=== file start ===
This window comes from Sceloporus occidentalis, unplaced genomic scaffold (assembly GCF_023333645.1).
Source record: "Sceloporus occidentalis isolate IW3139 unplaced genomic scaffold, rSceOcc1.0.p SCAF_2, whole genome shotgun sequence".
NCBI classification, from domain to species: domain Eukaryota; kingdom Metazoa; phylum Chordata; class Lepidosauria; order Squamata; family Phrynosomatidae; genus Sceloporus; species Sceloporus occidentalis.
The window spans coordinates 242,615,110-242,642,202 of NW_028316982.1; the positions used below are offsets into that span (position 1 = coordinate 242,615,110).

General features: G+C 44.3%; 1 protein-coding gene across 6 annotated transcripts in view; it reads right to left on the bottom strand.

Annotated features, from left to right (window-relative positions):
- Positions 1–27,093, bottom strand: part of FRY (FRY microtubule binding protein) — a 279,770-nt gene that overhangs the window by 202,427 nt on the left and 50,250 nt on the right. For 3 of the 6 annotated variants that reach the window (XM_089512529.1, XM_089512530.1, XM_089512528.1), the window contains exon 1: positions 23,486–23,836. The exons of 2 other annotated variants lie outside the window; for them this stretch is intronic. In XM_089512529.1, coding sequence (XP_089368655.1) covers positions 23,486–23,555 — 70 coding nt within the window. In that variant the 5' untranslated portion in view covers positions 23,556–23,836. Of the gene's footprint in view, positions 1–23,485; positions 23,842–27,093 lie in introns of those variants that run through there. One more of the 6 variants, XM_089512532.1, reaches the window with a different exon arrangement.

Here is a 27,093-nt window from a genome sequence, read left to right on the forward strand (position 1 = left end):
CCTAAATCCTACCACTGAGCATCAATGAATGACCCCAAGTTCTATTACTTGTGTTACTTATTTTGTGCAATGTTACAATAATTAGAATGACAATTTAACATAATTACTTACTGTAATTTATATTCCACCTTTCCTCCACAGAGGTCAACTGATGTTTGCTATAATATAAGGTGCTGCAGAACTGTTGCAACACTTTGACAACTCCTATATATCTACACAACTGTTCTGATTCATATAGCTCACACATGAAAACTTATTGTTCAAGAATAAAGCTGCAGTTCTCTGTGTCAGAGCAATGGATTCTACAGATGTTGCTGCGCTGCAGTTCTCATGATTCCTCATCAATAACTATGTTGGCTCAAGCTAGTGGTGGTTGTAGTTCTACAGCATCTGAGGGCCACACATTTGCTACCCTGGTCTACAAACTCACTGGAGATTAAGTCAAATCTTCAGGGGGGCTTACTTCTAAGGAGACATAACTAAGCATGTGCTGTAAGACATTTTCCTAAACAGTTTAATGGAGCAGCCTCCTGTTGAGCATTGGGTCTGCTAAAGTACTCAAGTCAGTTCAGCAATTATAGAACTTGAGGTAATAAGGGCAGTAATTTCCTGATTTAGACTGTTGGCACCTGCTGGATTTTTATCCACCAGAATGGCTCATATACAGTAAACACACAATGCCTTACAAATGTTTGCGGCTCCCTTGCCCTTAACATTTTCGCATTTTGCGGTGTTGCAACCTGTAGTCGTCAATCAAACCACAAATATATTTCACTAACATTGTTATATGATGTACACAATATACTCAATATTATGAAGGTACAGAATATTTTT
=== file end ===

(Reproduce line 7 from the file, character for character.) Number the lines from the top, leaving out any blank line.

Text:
- Positions 1–27,093, bottom strand: part of FRY (FRY microtubule binding protein) — a 279,770-nt gene that overhangs the window by 202,427 nt on the left and 50,250 nt on the right. For 3 of the 6 annotated variants that reach the window (XM_089512529.1, XM_089512530.1, XM_089512528.1), the window contains exon 1: positions 23,486–23,836. The exons of 2 other annotated variants lie outside the window; for them this stretch is intronic. In XM_089512529.1, coding sequence (XP_089368655.1) covers positions 23,486–23,555 — 70 coding nt within the window. In that variant the 5' untranslated portion in view covers positions 23,556–23,836. Of the gene's footprint in view, positions 1–23,485; positions 23,842–27,093 lie in introns of those variants that run through there. One more of the 6 variants, XM_089512532.1, reaches the window with a different exon arrangement.